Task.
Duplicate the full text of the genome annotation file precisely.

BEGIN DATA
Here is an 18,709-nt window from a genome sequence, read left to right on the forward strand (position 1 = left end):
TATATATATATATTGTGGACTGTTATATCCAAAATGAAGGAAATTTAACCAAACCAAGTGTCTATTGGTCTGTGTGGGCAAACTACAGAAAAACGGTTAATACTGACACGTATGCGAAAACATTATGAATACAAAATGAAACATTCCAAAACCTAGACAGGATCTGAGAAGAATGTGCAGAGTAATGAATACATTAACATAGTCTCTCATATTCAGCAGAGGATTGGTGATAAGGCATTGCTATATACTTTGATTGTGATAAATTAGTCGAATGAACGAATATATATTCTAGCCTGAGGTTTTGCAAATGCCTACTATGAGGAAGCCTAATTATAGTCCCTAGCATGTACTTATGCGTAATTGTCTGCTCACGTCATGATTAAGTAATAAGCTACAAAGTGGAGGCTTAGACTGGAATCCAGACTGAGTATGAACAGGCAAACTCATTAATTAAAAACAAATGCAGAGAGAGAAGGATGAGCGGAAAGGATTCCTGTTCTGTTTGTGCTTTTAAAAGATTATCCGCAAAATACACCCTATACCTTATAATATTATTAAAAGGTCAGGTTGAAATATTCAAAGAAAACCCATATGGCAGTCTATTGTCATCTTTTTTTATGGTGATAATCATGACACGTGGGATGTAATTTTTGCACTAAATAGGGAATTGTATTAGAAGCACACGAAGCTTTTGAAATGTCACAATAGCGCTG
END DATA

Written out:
Here is an 18,709-nt window from a genome sequence, read left to right on the forward strand (position 1 = left end):
TATATATATATATTGTGGACTGTTATATCCAAAATGAAGGAAATTTAACCAAACCAAGTGTCTATTGGTCTGTGTGGGCAAACTACAGAAAAACGGTTAATACTGACACGTATGCGAAAACATTATGAATACAAAATGAAACATTCCAAAACCTAGACAGGATCTGAGAAGAATGTGCAGAGTAATGAATACATTAACATAGTCTCTCATATTCAGCAGAGGATTGGTGATAAGGCATTGCTATATACTTTGATTGTGATAAATTAGTCGAATGAACGAATATATATTCTAGCCTGAGGTTTTGCAAATGCCTACTATGAGGAAGCCTAATTATAGTCCCTAGCATGTACTTATGCGTAATTGTCTGCTCACGTCATGATTAAGTAATAAGCTACAAAGTGGAGGCTTAGACTGGAATCCAGACTGAGTATGAACAGGCAAACTCATTAATTAAAAACAAATGCAGAGAGAGAAGGATGAGCGGAAAGGATTCCTGTTCTGTTTGTGCTTTTAAAAGATTATCCGCAAAATACACCCTATACCTTATAATATTATTAAAAGGTCAGGTTGAAATATTCAAAGAAAACCCATATGGCAGTCTATTGTCATCTTTTTTTATGGTGATAATCATGACACGTGGGATGTAATTTTTGCACTAAATAGGGAATTGTATTAGAAGCACACGAAGCTTTTGAAATGTCACAATAGCGCTG